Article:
This Is the Conversation We Need to Be Having About Female Masturbation
A competition in Sweden has renewed debate over what is still one of the most stigmatized subjects of modern sexuality: female masturbation.
The competition is centered on declaring a new name for female masturbation, and the winner will be selected from over 1,000 entries in June 2015. While the competition represents a step in the right direction toward legitimizing this healthy sexual act that remains taboo for women, its mere existence underscores a universal insecurity surrounding the issue.
Research backs this up: Some people believe it's actually impossible for women to masturbate, while others think it happens too infrequently to warrant any discussion. Meanwhile, a survey of 20,000 people conducted by the Australian Study of Health and Relationships shows that most women refrain from masturbating, arguably largely due to embarrassment and discomfort caused by the stigma around it.
"Less than half of all women aged between 16 and 69 said they had masturbated in the past year, and for girls aged between 16 and 19 the figure falls to 30%," the Brisbane Times reported. "By contrast, a resounding ... 76% men engaged in self-pleasuring."
Here's the point: Women need to get over ourselves when it comes to getting off.
Which is why the Swedish competition is such good news — naming the act gives it credibility. "When it comes to masturbation," Kristina Ljungros, spokeswoman for Swedish Association for Sexuality Education, said, "People mostly think about just men doing it, and we don't think of it as common for women. If we don't have a word in the language, how can we even talk about it?"
Some would argue the existing stigma can be traced back men's desire to control women's sexuality. Masturbation inherently removes men from women's lives, making women independent in a way that still makes society uncomfortable. Even A-list women celebrities are castigated for too outwardly displaying sexuality — as recently as last year, Miley Cyrus and Beyoncé were criticized for the odes to female masturbation they conveyed in "Adore You" and "Rocket," respectively.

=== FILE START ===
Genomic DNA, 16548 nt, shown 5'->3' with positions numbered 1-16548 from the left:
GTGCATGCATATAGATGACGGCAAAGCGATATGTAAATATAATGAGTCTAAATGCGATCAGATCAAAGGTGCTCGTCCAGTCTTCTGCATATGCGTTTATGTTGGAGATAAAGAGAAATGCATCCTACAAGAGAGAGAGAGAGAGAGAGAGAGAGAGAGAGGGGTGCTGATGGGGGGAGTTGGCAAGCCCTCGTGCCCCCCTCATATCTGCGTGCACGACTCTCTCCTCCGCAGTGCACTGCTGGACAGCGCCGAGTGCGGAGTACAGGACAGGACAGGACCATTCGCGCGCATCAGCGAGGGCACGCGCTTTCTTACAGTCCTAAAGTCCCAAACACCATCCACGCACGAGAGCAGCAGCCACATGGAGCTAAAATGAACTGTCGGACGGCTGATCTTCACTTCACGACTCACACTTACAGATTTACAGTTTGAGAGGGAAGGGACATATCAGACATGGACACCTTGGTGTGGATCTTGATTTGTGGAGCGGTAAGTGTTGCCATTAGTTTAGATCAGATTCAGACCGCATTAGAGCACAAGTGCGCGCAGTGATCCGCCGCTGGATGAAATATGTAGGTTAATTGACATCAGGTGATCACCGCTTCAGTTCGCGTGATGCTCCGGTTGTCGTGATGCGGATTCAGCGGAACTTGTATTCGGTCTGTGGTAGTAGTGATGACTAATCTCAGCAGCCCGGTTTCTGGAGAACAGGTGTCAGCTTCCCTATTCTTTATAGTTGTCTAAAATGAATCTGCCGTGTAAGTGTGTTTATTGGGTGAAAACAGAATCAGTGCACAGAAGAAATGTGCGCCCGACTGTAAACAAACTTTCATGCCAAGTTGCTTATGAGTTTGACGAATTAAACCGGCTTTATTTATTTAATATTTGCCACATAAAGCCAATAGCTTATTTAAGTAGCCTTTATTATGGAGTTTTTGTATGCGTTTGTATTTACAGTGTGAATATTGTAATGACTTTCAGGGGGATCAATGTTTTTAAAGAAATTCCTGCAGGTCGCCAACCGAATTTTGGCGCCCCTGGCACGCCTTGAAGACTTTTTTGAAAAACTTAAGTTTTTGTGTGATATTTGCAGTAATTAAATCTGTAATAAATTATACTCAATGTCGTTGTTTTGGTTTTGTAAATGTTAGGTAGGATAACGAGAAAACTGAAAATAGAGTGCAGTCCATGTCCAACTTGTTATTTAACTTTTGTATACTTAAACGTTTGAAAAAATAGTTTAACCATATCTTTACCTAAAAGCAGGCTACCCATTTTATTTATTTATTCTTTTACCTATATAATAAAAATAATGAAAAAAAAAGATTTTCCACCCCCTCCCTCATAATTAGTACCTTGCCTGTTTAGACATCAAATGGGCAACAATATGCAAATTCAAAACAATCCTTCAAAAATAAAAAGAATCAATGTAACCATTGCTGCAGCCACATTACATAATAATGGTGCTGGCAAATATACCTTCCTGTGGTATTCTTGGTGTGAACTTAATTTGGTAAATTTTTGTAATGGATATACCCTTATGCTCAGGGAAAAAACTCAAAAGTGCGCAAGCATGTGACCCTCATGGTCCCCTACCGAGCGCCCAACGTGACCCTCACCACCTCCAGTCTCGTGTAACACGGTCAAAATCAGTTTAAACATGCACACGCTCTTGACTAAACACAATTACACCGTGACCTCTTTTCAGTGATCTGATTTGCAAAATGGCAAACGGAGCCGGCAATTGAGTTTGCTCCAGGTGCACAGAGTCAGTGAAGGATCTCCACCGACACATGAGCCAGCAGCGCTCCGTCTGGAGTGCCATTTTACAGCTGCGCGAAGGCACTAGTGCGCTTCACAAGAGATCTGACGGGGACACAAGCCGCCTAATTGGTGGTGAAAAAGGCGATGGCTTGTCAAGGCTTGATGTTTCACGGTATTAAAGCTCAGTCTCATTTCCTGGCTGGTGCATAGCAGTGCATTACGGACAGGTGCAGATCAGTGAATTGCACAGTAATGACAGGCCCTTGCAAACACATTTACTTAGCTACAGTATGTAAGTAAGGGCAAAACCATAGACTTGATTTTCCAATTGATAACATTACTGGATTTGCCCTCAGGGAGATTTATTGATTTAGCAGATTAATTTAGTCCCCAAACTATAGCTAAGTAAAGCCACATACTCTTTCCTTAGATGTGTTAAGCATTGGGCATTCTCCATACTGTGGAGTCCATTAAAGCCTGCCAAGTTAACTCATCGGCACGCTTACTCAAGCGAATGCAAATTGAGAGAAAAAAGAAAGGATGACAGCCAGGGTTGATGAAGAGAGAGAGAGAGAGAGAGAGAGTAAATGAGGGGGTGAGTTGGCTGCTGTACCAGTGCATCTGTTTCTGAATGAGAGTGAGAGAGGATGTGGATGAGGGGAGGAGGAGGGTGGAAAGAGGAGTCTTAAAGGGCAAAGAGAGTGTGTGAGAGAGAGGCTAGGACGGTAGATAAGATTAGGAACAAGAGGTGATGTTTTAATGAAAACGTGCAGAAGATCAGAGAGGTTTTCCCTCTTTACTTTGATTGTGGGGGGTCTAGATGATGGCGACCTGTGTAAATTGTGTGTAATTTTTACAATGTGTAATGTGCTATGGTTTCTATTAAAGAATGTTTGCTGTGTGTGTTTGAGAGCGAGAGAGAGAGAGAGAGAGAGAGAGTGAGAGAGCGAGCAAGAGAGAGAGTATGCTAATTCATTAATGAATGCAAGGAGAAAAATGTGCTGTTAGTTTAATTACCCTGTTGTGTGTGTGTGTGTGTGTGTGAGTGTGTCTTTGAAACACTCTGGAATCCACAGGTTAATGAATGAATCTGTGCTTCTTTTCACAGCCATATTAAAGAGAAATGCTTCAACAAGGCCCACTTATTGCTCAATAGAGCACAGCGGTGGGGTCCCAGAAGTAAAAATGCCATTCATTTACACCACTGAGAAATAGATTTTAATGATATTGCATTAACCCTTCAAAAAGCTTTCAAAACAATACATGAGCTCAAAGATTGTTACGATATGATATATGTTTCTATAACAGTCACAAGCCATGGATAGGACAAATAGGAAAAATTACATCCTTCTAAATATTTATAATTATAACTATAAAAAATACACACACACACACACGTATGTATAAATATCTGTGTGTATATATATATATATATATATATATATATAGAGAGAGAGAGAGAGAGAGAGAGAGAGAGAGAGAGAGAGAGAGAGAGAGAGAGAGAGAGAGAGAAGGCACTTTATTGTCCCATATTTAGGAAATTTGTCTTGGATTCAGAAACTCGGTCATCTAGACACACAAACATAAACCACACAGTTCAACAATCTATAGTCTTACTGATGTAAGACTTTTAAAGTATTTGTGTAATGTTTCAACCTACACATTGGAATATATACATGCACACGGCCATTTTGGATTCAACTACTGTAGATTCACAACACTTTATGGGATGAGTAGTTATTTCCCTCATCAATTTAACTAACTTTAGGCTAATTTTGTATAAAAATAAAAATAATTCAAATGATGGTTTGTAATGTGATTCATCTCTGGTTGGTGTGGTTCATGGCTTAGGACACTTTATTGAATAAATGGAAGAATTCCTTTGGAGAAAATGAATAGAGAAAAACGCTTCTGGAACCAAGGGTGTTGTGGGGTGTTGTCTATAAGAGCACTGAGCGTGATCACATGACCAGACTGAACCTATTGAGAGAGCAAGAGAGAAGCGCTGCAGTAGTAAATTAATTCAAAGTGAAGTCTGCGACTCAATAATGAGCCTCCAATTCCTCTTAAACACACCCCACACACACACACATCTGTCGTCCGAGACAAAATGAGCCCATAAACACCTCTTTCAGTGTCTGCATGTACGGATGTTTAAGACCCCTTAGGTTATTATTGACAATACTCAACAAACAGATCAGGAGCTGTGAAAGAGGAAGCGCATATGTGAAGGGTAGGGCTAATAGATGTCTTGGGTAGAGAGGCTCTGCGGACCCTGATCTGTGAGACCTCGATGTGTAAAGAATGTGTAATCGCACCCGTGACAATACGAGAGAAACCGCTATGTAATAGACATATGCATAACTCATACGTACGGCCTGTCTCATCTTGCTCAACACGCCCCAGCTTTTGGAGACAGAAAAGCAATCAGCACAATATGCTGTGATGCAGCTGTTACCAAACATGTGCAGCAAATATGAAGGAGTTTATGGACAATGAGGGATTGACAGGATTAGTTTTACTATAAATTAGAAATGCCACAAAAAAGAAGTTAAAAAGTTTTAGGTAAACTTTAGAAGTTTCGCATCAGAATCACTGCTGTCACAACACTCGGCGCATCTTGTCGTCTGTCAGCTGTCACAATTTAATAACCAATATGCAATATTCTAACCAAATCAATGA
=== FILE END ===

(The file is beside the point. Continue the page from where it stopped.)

But while female sexuality is threatening to men because it is seen as aggressive, female masturbation is doubly threatening because masturbation is seen as an act only men do. Furthermore, masturbation is evidence that women do not need men for sexual pleasure — not surprising when statistics prove that women only climax 64% of the time during heterosexual, vaginal sex.
"Stigma around female masturbation is part of a longer legacy of stigma against displays of autonomous female sexuality," Amber Jamilla Musser, assistant professor of Women, Gender and Sexuality Studies at Washington University in St. Louis, told Mic.
Culture has long declared women should only exhibit passive, responsive desires when it comes to sex. Early psychiatrists turned this into a medical truth by labeling female sexuality, and masturbation in particular, as a psychological disease most clearly with "female hysteria." These psychiatrists, Musser said, "hinted at independence from men and the potential participation in a sexual underworld of lesbianism, masturbation and miscegenation."
For women of color, this stigma is exponential, which Musser alludes to above and elaborates more fully in her book Sensational Flesh: Race, Power and Masochism. From the the media's response to Nicki Minaj's infamous butt album cover photo to the millions of girls and young women who are victims of female genital mutilation around the globe (125 million girls in Africa and the Middle East, alone), women of color have long been singled out for gendered shaming.
Most important, normalizing female masturbation will send a message to women that it's more than OK to pleasure oneself. Women reclaiming their bodies as their own — rather than as men's possessions — is a cornerstone of feminism. Our power comes from not only knowing the power of our bodies but, more pointedly, knowing we ourselves are in control of them.
"Masturbation is true girl power," Karley Sciortino, editor of the sex positive website Slutever, said.
And she's absolutely right.